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# Grillage vs Shell model

## Grillage vs Shell model

(OP)
Hi.
Please consider a typical I girder superstructure.
Common practice in the industry is to use a Grillage model for analysis and design.
In longitudinal direction, we model the effect of deck slab in the form of effective width of each girder (Girder modeled as beam element) to account for the effect of shear lag and transversely the long. members are connected by transverse members (beam elements).
What I am interested is to calculate the reactions due to Dead load of a curved span model.
If I model the girder alone (without the effective width) as a Beam element and model a shell element to simulate the Deck slab, is the effect of changing effective width along the girder inherently considered in the Shell? Are my reactions accurate?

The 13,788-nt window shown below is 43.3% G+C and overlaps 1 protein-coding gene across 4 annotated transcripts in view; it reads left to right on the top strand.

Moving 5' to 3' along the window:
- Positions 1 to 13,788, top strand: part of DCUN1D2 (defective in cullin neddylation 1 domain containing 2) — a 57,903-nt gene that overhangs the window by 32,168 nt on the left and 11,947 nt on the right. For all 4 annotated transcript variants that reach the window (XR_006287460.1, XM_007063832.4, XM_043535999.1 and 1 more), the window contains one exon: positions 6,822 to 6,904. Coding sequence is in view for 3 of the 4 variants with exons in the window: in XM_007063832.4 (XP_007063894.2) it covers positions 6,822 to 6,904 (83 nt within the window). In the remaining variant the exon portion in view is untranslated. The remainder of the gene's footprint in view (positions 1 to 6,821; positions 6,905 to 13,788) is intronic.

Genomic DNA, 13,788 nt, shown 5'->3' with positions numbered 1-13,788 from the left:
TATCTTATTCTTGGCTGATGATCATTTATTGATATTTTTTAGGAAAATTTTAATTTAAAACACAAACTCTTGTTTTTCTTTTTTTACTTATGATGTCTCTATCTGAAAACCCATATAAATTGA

(In order to accurately model the Inertia, I will consider my axis at top of the deck slab, model the shell element as Top line model, model the girder along this axis but eccentric to this axis such that the top of girder coincides with the bottom of deck slab. Supports assigned at the ends of axis. This is as per Sofistik model)
Best.

### RE: Grillage vs Shell model

Hi Dakka,

Your question is answered in Section 8.2.3 of the 2019 FHWA Manual for Refined Analysis in Bridge Design and Evaluation. I have attached the relevant section below in case you don't have a copy.

Essentially, to make your model account for "effective width", you have to refine your slab grid/mesh. When you do the "section cut" to integrate the stresses for equivalent beam forces (M and V), the "section cut" has to be approximately what the "effective width" is. To do that you will need a refined slab mesh.

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